Solomon Burke, R&B great, was another artist who utilized Jones’ guitar talents. “That was really cool. Solomon Burke, in my experience, was a great, great artist. It was an honor to play with him. Magical voice. What a voice! But I have to say, I’ve played with a lot of artists, but I’ve never seen anyone come to a gig as late as Solomon Burke [laughs]. We’d be in this big theatre/nightclub kind of place and the emcee would be up on the stage, saying,’Ladies and gentlemen, Solomon Burke!’ And he’s not there. He’s not even in the building yet [laughs]. I think that was something he did to build anticipation in the audience. But he was a big guy. When I played with him, it was also when I was very young, but he was a big guy and a big presence. And he had a big voice, too.”
Jones has been an in-demand session musician, playing on En Vogue’s triple-platinum “Funky Divas” album.
“When I first moved out to the San Francisco Bay Area from Colorado, I really didn’t know that many people out here. I was kind of looking to make connections. There was a recording studio in Richmond, California, called Starlight. And I knew a couple of people who worked there. So I started kind of hanging out and helping out. I’d get paid a couple bucks to work on a session that went from eight in the morning, stringing mic cables and stuff like that. And I met these two producers, Tommy McElroy and Denny Foster. And they would rent out studio time. And they had some success with some other artists. And they were doing a record for Atlantic Records for a group called The Nation Funktasia. So they brought me in to play rhythm guitar on that album.
“Shortly after that, they did the En Vogue project and they brought me in to play with them in the studio. So it was kind of being in the right place at the right time for me, because, as I was recording the material, I had a feeling, this stuff is probably going to be a big hit. But you never know for sure. I remember coming home the night that I did the song ‘Free Your Mind’ and I played all the instruments on that except drums - I played guitars and bass and everything. And I remember coming home and thinking, ‘Wow, someday there’ll be a ‘Greatest Hits of the 1990s’ and this song will probably be on it.’ [Laughs]. So that was a really cool experience. Everybody involved in that project was top-notch talent.”
The session work enabled Jones to use his versatility. “I think that’s what really helped me become the person that played on that record, because what they were trying to do - they were trying to show that the girls could do different styles of music. They wanted a rock song and they needed some old school funk, they needed some modern funk, they needed some modern kind of pop/R&B - and the ability to shift gears and play different styles, that worked well for me.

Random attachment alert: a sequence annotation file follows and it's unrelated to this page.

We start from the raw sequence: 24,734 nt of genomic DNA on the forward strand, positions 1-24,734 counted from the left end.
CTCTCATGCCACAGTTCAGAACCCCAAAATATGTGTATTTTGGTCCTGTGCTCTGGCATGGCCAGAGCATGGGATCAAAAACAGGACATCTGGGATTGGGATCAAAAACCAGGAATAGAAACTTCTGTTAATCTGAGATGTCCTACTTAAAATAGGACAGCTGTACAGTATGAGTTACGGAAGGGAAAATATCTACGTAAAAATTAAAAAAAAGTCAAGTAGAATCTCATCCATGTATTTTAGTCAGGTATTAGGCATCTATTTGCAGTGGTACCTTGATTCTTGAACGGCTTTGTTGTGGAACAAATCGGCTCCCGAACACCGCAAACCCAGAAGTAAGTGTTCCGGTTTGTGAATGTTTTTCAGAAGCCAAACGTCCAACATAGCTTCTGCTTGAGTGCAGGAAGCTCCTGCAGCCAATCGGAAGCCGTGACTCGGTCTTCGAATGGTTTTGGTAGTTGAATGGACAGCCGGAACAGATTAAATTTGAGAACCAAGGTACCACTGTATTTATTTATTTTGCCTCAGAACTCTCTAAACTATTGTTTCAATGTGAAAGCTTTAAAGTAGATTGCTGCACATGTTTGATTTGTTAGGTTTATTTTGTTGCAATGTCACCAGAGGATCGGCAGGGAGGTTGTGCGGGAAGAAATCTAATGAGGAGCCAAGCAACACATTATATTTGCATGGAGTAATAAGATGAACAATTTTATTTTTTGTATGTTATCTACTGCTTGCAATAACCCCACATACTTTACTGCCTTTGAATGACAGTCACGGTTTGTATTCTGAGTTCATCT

“Where I grew up, if you were a professional musician and you needed to keep bread on the table, you had to be able to play a lot of different styles of music. You had to be versatile, if you were going to be in demand as a player. So a lot of it was dumb luck, being a Colorado musician, having to play a lot of different styles just to continually work.”
Jones moved back to the Bay Area in 1989. He had played at Bill Graham’s club Wolfgang’s, on Columbus, in San Francisco in 1984 with The Tel Rays, who were touring with Mink de Ville. He spent an off-day riding around a city bus and loved the area’s atmosphere. “I didn’t even know where the bus went, but I figured it must go somewhere and I can see the city and somehow it would come back to where I got on [laughs].
“I’d lived in L.A. a few times. When you’re a kid growing up in Colorado, moving to California is like everyone’s dream.”
As for the rewards of a life in music, Jones, who’s currently cooking up some ideas for a jazz album he plans to record in the near future, says, “We’ve talked about a lot of things - places I’ve played, people I’ve played with. I’ve been doing this a long time and the thing that’s exciting for me is being in the moment with other great musicians who challenge me and creating music in the moment.
“My whole approach to everything really is kind of similar to a jazz musician. I like when music happens at a certain moment in a song and it may never happen that way again. And there’s a kind of adventure to that. There’s a risk to that. It’s like creating art in the moment, collaboratively with others. And that’s, to me, the biggest reward.”
Jones is still discovering new things on guitar. “Absolutely. I’m still trying to get better every day.
For the latest news and tour dates, visit: www.jinxjones.com.